I again say that I do not really see the difficulty. I have already stated that I am prepared to allow, within reason, as much elasticity as T can on the Debate on the Question, "That the Clause stand part of the Bill" If I may make a suggestion and give a little advice to the Committee, it is that if the Motion to report Progress is withdrawn and the Committee stage proceeded with in the ordinary way, and time is not taken up by lengthy arguments on subjects and questions of Order on or in fear of something which may never happen, we shall probably get on more speedily.
§ Mr. Mainwaring (Rhondda, East)
May I ask for an explanation? The Chancellor has been good enough to say that the limit of 50s. will be raised to 55s. That will affect adult sons within the family. But the adult may be a boarder, or a lodger, in which case the amount of wages he earns will not be deemed to affect the profit accruing to the householder. What amount of profit is to be assumed in the case of a boarder paying 25s. per week? I should like to know whether this will apply to boarders or whether it will be confined to sons.
I would point out that all these matters can be discussed much more properly when we reach the Clause or Schedule in the Bill dealing with the making of Regulations to which the hon. Member has referred.
§ Motion, by leave, withdrawn.
§ Question again proposed, "That the Clause stand part of the Bill"
§ Mr. Bevan
The question raised by my hon. Friend the Member for East Rhondda (Mr. Mainwaring) emphasises what I am about to say. It is very important that, in order to give the benefits which I am sure the Government intend to give, the Regulations should be drawn up in accordance with the intentions of the Bill. If hon. Members will look at Clause I, they will see that it is intended, in general terms, to repeal the former legislation, and that the provision thatthe resources of the applicant taken into account shall include the resources of all members of the household of which he is a member,is to cease to have effect. Therefore, it is the general intention of the Bill that the substantial hardships of the household means test shall be rectified. Whether that is so will depend entirely upon whether there is a sensible definition of the household, the resources of which are still to be taken into account; it will depend upon the definition of "household" which the Government are to give subsequently. Thus, it is of paramount importance that we should have a definition of "household" that will not inflict hardship. It ought to be possible for the Board to define a household by means of objective data and not by reason of the subjective relationships of the people living in the household. On more than one occasion it has happened that benefits intended by Parliament have been withheld from the applicant by reason of the officer declaring that if the father and mother have a meal of food with a son or daughter on Sunday afternoon, they must be held to be living in common, with the result that the resources of the son or daughter have been taken into account. If that sort of definition is still to be retained, there will be very great difficulties.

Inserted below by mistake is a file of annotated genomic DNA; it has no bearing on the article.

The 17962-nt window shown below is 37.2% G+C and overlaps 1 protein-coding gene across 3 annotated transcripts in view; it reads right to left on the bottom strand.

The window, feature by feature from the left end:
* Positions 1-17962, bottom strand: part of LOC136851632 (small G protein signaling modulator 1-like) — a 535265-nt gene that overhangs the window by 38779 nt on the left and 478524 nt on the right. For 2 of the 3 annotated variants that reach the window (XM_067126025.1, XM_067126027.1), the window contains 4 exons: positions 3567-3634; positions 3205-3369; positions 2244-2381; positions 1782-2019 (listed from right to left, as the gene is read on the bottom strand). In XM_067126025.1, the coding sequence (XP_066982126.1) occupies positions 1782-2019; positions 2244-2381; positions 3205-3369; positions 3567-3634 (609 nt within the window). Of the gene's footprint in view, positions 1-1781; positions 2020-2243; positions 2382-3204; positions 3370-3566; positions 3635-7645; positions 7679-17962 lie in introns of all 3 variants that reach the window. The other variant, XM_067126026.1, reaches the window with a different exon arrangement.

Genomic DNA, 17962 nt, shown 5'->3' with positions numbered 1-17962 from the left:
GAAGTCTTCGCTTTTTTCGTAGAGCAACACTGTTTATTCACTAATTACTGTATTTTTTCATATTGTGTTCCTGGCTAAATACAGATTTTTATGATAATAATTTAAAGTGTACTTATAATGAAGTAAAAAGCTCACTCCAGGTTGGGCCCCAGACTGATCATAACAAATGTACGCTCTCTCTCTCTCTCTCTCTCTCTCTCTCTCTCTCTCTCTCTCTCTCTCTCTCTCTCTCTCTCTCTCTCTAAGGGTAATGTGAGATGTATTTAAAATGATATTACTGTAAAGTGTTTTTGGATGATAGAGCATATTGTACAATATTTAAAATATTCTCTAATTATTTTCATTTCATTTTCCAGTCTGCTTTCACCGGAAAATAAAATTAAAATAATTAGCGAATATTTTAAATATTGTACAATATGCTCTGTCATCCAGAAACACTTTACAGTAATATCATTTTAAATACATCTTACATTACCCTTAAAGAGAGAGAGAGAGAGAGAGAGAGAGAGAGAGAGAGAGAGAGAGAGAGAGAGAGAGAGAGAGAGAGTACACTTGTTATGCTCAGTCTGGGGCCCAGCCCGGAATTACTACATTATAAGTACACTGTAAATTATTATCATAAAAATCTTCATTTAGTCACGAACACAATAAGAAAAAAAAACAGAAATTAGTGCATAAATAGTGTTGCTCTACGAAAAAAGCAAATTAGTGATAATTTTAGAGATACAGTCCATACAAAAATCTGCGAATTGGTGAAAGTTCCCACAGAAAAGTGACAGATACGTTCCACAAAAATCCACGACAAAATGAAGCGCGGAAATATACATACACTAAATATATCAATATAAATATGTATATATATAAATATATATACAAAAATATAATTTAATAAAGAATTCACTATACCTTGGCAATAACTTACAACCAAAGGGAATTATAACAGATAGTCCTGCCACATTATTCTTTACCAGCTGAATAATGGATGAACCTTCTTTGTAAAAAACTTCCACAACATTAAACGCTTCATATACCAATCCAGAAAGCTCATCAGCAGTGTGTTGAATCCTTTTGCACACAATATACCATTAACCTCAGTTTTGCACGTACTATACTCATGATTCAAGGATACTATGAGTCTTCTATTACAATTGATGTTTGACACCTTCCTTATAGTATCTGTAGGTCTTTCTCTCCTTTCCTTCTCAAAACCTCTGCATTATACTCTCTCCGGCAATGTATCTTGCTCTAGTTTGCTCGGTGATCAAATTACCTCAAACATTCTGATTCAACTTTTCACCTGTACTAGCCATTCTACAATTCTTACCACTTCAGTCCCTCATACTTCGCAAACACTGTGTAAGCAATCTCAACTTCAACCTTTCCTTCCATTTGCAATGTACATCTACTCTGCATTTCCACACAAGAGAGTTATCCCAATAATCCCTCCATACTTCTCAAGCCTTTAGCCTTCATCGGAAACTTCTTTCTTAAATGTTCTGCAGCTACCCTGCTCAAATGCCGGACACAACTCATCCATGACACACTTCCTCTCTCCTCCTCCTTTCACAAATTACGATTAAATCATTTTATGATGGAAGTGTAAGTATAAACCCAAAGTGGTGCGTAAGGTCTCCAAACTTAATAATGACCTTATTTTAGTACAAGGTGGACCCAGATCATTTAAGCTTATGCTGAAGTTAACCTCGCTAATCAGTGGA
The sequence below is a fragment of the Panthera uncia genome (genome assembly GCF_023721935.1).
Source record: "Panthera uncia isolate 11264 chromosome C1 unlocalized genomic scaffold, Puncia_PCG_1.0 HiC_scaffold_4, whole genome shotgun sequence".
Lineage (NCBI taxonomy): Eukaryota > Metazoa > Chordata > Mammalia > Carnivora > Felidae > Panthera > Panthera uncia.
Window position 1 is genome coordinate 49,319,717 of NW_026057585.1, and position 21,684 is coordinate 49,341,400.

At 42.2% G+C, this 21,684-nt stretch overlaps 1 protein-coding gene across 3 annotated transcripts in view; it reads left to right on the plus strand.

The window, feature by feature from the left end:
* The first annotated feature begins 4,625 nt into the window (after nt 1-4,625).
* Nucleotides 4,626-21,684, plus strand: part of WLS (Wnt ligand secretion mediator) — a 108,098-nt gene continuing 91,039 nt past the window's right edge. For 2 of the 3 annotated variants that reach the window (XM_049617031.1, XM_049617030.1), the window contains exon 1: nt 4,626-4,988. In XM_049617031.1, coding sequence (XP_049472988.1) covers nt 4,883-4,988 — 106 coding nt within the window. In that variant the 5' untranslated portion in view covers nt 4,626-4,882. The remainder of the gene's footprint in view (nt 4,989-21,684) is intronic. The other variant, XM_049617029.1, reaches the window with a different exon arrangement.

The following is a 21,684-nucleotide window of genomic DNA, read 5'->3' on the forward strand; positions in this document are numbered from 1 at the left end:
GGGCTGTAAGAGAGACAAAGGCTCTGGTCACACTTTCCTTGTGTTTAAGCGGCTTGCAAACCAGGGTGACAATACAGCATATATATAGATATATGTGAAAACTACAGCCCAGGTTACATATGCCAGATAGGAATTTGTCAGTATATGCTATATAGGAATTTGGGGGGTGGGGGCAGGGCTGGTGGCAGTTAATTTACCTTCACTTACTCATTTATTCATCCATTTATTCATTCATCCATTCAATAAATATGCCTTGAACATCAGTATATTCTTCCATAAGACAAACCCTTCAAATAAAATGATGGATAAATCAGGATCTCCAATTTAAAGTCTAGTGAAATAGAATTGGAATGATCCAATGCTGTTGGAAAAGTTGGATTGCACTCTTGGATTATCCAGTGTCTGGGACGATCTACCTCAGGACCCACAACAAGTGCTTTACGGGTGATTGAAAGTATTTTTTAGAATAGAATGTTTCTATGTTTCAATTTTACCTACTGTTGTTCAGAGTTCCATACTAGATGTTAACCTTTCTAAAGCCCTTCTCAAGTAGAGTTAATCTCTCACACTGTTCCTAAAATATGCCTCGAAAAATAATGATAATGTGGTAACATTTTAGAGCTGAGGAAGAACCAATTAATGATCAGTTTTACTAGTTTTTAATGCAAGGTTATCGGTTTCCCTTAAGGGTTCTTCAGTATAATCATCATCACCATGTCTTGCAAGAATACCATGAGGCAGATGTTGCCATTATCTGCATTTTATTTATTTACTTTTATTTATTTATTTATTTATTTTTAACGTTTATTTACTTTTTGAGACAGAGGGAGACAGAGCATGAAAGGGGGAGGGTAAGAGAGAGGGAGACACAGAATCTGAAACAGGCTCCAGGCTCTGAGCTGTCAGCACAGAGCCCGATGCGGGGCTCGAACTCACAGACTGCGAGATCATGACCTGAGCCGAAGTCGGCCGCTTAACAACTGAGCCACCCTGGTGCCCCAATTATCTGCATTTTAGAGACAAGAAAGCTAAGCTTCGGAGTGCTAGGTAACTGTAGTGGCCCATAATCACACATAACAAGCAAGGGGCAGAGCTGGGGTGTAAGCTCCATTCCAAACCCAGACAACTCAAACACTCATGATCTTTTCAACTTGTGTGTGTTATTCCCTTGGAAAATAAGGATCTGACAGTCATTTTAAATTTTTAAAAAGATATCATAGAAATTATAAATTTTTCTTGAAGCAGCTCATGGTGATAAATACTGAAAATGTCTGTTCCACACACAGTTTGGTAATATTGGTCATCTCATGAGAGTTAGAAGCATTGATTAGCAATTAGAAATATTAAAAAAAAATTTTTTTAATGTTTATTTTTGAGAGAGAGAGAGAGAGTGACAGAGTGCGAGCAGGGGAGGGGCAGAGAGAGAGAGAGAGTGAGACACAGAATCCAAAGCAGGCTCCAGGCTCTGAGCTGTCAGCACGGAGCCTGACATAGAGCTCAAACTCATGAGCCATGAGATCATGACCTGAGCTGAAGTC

Hon. Members will see that many of these benefits turn upon whether a person 1319 is or is not a householder. What is a householder for all practical purposes? He or she is a person who is held by the law to be responsible for the rent of the house. Therefore, the rent book or the shop book, or any factor which determines the relationship of the householder to the outside world, should determine the definition of the household, which ought not to be determined by the relationship between people living in the house. I hope that when the Government consider this matter, they will see that the Unemployment Assistance Board give effect to the intention of Parliament, which is in all circumstances to consider a bona fide householder and not merely a person who happens by accident to be living with someone else in a house.